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In September, Secretary of Education Betsy DeVos announced that the Department of Education would formally rescind Obama-era guidance on how schools should handle sexual assault accusations under Title IX, a federal law prohibiting sex-based discrimination in schools and programs that receive federal funding. Interim guidelines written by the Department of Education reflect DeVos’s concern that previous guidance denied proper due process to those accused. After soliciting feedback from universities and other stakeholders, the Department of Education plans to release a new set of guidelines.

Princeton’s policies regarding sexual misconduct will not be affected for the foreseeable future by the decision of the Department of Education to rescind the Obama-era guidelines. The University’s website explains that a voluntary resolution agreement, reached by the University and the Office of Civil Rights in 2014, remains binding under the September 2017 guidance, and holds the University to the preponderance standard of evidence. “The new guidance will not have an immediate effect on Princeton,” the website states.

Additionally, Vice Provost Michele Minter, the University Title IX coordinator, affirmed that the University is not making any changes in the short term. “We believe that our policies are working well,” she said.

While it is impossible to know what effect future guidelines will have on Princeton’s policies, the recent interim guidelines give a sense of the direction in which the Department of Education is inclined to move. The changes contained in the interim guidelines issued by DeVos’s Department of Justice include: 1) greater discretion in establishing a standard of evidence in university sexual assault proceedings, 2) removal of the definition of a “prompt” university investigation, and 3) allowance for mediation in university proceedings.

Under Obama-era guidelines, the standard of evidence used in university sexual assault proceedings was the preponderance of the evidence standard, which is used in all civil cases in the United States. This standard requires that the evidence show that an event is more likely than not to have occurred. Those who support preponderance of the evidence as the standard in Title IX cases argue that this standard gives equal weight to both the complainant and the respondent.

The clear and convincing standard of evidence requires that the complainant show that something is substantially more likely than not to have occurred. It thus raises the bar for findings of responsibility. Under Obama-era guidelines, universities were required to operate under the preponderance of the evidence standard; now, universities can choose to implement either standard as they see fit.

The Obama-era guidelines also required that universities conduct a “prompt” investigation into any sexual assault allegations submitted through Title IX, defined as within a 60-day period. This ensured that universities would conduct their disciplinary process in a timely manner, preventing unnecessarily extended distress for the complainant. The new guidelines do not include a definition of the term “prompt,” making the timeline open ended and at the discretion of each university.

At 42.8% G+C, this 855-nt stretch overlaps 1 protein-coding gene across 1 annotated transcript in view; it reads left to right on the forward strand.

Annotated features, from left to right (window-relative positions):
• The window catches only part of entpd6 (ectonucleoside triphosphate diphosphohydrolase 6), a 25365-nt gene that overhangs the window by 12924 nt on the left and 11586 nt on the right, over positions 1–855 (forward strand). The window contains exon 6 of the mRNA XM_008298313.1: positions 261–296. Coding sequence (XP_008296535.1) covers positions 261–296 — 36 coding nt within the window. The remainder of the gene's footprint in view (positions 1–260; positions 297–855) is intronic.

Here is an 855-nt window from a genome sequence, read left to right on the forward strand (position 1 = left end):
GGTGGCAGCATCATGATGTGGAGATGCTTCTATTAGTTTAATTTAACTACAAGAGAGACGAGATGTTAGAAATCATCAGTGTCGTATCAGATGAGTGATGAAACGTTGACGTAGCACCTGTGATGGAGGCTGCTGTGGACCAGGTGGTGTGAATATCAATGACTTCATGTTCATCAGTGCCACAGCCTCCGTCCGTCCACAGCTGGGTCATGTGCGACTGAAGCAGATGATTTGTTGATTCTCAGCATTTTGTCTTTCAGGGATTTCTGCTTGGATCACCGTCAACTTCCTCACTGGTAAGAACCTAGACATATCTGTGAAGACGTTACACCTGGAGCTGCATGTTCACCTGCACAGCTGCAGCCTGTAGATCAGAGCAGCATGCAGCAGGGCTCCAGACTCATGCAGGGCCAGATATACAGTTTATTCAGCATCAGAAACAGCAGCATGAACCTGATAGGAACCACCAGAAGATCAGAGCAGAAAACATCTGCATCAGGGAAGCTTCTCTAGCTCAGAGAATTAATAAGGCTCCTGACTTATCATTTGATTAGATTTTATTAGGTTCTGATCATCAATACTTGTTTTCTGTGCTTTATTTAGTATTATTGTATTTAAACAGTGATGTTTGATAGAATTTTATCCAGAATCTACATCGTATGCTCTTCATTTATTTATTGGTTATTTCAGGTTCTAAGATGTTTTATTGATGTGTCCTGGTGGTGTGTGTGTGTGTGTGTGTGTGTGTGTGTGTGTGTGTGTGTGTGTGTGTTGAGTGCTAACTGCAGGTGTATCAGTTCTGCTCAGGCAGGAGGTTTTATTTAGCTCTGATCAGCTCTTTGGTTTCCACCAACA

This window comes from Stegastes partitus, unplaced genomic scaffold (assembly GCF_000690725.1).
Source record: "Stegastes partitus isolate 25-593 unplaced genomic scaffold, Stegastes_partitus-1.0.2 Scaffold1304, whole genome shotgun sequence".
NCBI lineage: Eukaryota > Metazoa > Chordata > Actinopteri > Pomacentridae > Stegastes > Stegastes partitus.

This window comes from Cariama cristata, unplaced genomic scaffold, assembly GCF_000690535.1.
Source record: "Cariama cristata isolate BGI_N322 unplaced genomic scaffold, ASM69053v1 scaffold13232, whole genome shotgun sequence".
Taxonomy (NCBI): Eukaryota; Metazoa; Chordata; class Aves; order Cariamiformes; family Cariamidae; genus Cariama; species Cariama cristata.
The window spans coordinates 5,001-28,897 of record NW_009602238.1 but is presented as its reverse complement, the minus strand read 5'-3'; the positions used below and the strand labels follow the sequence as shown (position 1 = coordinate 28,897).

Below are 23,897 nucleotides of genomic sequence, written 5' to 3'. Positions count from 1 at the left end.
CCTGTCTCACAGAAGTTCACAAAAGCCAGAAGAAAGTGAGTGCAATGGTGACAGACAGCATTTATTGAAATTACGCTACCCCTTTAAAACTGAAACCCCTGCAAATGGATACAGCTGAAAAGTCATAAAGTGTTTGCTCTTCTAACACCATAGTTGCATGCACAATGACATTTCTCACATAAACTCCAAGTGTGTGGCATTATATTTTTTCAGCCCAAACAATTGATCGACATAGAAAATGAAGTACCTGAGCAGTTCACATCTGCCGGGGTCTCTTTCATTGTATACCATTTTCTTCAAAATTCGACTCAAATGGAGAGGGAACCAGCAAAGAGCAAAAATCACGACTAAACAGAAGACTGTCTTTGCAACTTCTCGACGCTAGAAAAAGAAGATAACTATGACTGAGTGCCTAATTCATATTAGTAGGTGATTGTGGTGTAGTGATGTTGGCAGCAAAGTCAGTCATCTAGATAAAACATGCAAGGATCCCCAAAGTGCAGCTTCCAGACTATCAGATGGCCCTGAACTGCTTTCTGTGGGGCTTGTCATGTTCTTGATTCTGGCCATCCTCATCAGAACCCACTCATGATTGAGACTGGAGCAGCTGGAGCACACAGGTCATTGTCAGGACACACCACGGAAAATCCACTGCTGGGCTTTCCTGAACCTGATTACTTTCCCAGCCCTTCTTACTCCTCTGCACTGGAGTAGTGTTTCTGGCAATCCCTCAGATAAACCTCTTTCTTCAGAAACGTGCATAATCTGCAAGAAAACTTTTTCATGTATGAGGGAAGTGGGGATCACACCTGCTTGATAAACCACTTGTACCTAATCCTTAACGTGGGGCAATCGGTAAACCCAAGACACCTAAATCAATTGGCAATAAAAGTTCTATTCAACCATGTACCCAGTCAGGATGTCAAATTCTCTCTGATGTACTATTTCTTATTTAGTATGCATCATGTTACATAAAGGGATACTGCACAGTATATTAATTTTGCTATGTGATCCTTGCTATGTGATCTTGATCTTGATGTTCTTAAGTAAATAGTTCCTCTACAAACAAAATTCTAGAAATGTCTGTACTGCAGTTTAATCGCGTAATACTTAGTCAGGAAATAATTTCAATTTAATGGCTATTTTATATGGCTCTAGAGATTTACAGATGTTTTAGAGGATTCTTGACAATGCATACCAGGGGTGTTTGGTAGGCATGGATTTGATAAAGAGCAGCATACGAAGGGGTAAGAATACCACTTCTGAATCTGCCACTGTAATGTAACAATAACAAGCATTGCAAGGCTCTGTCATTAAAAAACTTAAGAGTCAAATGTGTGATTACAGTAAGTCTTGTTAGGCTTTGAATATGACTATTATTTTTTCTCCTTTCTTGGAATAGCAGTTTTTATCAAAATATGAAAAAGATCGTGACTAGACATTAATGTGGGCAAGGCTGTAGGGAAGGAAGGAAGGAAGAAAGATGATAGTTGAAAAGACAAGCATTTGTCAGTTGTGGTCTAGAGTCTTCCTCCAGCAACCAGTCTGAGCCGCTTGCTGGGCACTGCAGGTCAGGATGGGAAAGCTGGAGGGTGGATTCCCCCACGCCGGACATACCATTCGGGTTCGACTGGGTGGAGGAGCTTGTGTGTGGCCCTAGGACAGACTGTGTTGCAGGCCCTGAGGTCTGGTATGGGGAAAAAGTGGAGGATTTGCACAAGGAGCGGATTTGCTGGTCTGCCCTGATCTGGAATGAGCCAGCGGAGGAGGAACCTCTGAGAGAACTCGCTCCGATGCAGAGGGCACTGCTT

The third and final change allows for (but does not require the provision of) informal resolutions to Title IX sexual assault complaints, including mediation, an option that was not permitted under previous guidelines. As described by the University’s Ombuds Office, mediation “is a voluntary process in which one or more impartial person(s), the mediator(s), facilitate communication between parties in a conflict.” It is, by nature, non-punitive. Brett Sokolow, president of the National Center for Higher Education Risk Management, writes that allowing for mediation or informal resolutions “sends a message that sexual assault is a misunderstanding to be worked out by better communication skills.”

For the foreseeable future, Princeton, bound by its voluntary agreement with the Office of Civil Rights, will continue to operate under the preponderance of the evidence standard, will complete each investigation within 60 calendar days of receiving a complaint, and will not allow for mediation or informal resolution between a complainant and a respondent. DeVos’s changes, however, reflect the Department of Education’s changing views on Title IX, and may foreshadow future guidelines that would affect Princeton’s policies.

The new guidelines do not affect the availability of any of the resources currently in place for survivors of interpersonal violence. If you or someone you know has been a victim of interpersonal violence or sexual misconduct, you can get help. Sexual Harassment/Assault Advising Resources and Education is a confidential resource with a 24-hour on-call service (609-258-3310), located in McCosh Health Center 217. SHARE peers are students who serve as private resources, who are available to to help you figure out your next step. 

If you wish to make a Title IX complaint, contact Michele Minter, Title IX Coordinator, at 609-258-6110 or mminter@princeton.edu, or submit a complaint directly online at sexualmisconduct.princeton.edu/complaint.

— SHARE

Becca Senatore ’20

Zaynab Zaman ’18

Aly Kersley ’19

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